Organic DARK Chocolate Chip Cookies Investment

Organic DARK Chocolate Chip Cookies Investment-2021

Your grandmother made delicious DARK Chocolate Chip Cookies from scratch, and she left you the recipe.  Everyone raved about them.  Now, you are also making DARK Chocolate Chip Cookies just as good as your grandmother’s.  But, you don’t want to divulge the recipe.

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As a hobby you make a dozen DARK Chocolate Chip Cookies every Friday and sell them to a local bakery.  The bakery’s customers have come to expect this, and all your DARK Chocolate Chip Cookies are usually sold in a couple of hours.  This success has made you and your spouse think that you could try the business on a larger scale.

Your spouse has business experience and a brilliant MBA from IUN and has figured out what resources are needed to produce and sell DARK Chocolate Chip Cookies on a larger scale.  Your spouse has found a likely production site in town, some refurbished DARK Chocolate Chip Cookies making machinery, and delivery trucks.  The plant, equipment, and beginning working capital could be financed by some of your own funds and a $50,000 loan that your local banker says would be available.

In addition, you have taken samples of your work to local bakeries and grocery stores, and many have offered to sell your DARK Chocolate Chip Cookies.  You think you could sell whatever number of DARK Chocolate Chip Cookies you make each day.  The question that is bothering you is whether you think a profit can be made.

Your DARK Chocolate Chip Cookies feature delicious organic ingredients of high quality.  You bake the DARK Chocolate Chip Cookies for 30 minutes at 400 degrees.

A production oven can bake 10 DARK Chocolate Chip Cookies at a time.  Production would occur in 45-minute blocks: 2 or 3 minutes to load DARK Chocolate Chip Cookies into the oven, 40 minutes for baking, and 2 or 3 minutes to put the baked DARK Chocolate Chip Cookies into paper boxes and shelve them.  A workday would last 12 hours, which is sixteen 45-minute production blocks.  Thus, a single worker could produce 160 DARK Chocolate Chip Cookies in a day (16*10).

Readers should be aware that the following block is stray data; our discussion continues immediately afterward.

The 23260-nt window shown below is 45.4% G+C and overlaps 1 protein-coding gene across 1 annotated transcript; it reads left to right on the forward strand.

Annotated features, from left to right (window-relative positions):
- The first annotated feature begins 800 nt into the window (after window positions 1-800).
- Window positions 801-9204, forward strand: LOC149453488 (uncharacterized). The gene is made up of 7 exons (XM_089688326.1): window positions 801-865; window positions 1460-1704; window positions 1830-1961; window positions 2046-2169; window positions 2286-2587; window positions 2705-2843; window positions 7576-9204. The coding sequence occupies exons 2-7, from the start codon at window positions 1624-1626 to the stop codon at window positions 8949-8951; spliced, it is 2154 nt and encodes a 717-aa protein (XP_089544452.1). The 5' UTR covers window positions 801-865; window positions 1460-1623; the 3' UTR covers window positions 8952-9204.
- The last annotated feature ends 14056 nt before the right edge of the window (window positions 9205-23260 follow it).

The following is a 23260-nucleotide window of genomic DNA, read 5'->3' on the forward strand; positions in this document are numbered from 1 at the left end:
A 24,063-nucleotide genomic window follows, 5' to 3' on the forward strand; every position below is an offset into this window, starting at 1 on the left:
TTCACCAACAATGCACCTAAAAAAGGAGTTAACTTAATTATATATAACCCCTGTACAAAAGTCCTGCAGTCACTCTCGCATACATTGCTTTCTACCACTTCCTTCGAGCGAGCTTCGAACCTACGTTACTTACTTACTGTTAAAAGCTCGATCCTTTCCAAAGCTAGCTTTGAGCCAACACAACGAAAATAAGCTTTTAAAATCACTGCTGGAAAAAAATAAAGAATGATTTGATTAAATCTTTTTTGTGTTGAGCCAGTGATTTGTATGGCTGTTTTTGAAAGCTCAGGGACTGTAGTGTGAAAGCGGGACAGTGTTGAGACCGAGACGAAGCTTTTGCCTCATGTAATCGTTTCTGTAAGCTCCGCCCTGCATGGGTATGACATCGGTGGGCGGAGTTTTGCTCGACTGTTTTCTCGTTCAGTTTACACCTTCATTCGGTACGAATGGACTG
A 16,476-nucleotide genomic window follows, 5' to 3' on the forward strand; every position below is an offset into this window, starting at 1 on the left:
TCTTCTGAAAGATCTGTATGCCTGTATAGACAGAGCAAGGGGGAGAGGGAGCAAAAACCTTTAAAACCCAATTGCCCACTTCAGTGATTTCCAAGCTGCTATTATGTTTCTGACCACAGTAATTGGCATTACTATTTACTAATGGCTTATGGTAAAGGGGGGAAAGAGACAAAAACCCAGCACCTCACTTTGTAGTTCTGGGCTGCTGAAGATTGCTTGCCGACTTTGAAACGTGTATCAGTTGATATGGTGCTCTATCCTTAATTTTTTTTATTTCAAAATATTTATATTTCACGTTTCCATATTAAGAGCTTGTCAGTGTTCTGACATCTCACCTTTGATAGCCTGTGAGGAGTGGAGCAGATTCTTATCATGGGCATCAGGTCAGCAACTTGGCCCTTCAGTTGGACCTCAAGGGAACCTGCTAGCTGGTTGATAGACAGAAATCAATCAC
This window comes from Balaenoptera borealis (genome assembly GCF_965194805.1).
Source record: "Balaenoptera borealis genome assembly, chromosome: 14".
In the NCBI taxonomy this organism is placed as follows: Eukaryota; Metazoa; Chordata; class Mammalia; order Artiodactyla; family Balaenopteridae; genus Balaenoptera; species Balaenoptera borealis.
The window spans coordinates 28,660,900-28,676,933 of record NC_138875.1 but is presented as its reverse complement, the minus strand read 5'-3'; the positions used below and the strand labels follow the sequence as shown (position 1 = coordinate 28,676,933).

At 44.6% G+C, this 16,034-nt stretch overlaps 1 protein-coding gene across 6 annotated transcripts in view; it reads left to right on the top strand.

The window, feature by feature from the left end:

You have five ovens, which is the maximum capacity of the premises.  Thus, you could produce up to 800 DARK Chocolate Chip Cookies a day using five production workers at a time.

You and your spouse would prepare the mix for day’s first batch of DARK Chocolate Chip Cookies.  Thereafter while one batch bakes, workers would create the mix for the next batch, and put the DARK Chocolate Chip Cookies together for baking.  At the end of the day, while the last batch of DARK Chocolate Chip Cookies bakes, workers would thoroughly clean the premises.

Your production facility would be open 6 days a week for 50 weeks a year, which would be 300 production days per year.  You would not produce DARK Chocolate Chip Cookies on Sundays.

You think that a delivery truck can be rigged to hold 100-boxed DARK Chocolate Chip Cookies.  The truck driver would be required to load the truck and then drive to the bakery or grocery store.  The driver would unload the truck and take the DARK Chocolate Chip Cookies in.  In some cases, the driver would shelve the DARK Chocolate Chip Cookies, otherwise, store or bakery workers would perform this task.

On average, you think a truck driver could cover 150 miles per day; most of the mileage would be city driving.  Your trucks would get 15 miles per gallon.  You would lease the needed trucks for $50 per day each.

Production workers would be paid $15 an hour for 12-hour day.  Truck drivers would be paid $20 per hour for a 12-hour day.  Overtime rates would not apply for workdays in which employees worked more than 8 hours.

You and your spouse would take care of the office work.  You expect fixed administrative expenses of $30,000 per year to pay for renting the premises, heat, power, and so on.

Although you expect demand for your DARK Chocolate Chip Cookies to be stimulated by word of mouth and social media, you know that you will need an advertising campaign.  Your research shows that such campaigns vary in cost and effectiveness.  You expect advertising to affect demand and the price you can charge stores and bakeries.  Two possible campaigns have been identified.  The more expensive campaign should stimulate sales and selling prices more than other campaign.  Each campaign will be more active—and thus more expensive—in the first year.

As a result of bad weather around the world, the cost of food has increased in recent years.  Thus, you are concerned about the rising cost of ingredients.  These cost increases probably could not be fully recouped by increasing your selling prices.  In the same way, you are concerned about the rising cost of gasoline, which has been about $4 a gallon recently.

You would open for business if you think you could make a profit by 2024, which would be the third year of operations.  You want to use Excel to estimate profits for 2022-24.  Your Excel model needs to account for possible sales levels and for changes in ingredient and gasoline costs.  Your model will let you develop “what-if” scenarios with the inputs, see the financial results, and then help you decide if you should go into the DARK Chocolate Chip Cookies-making business.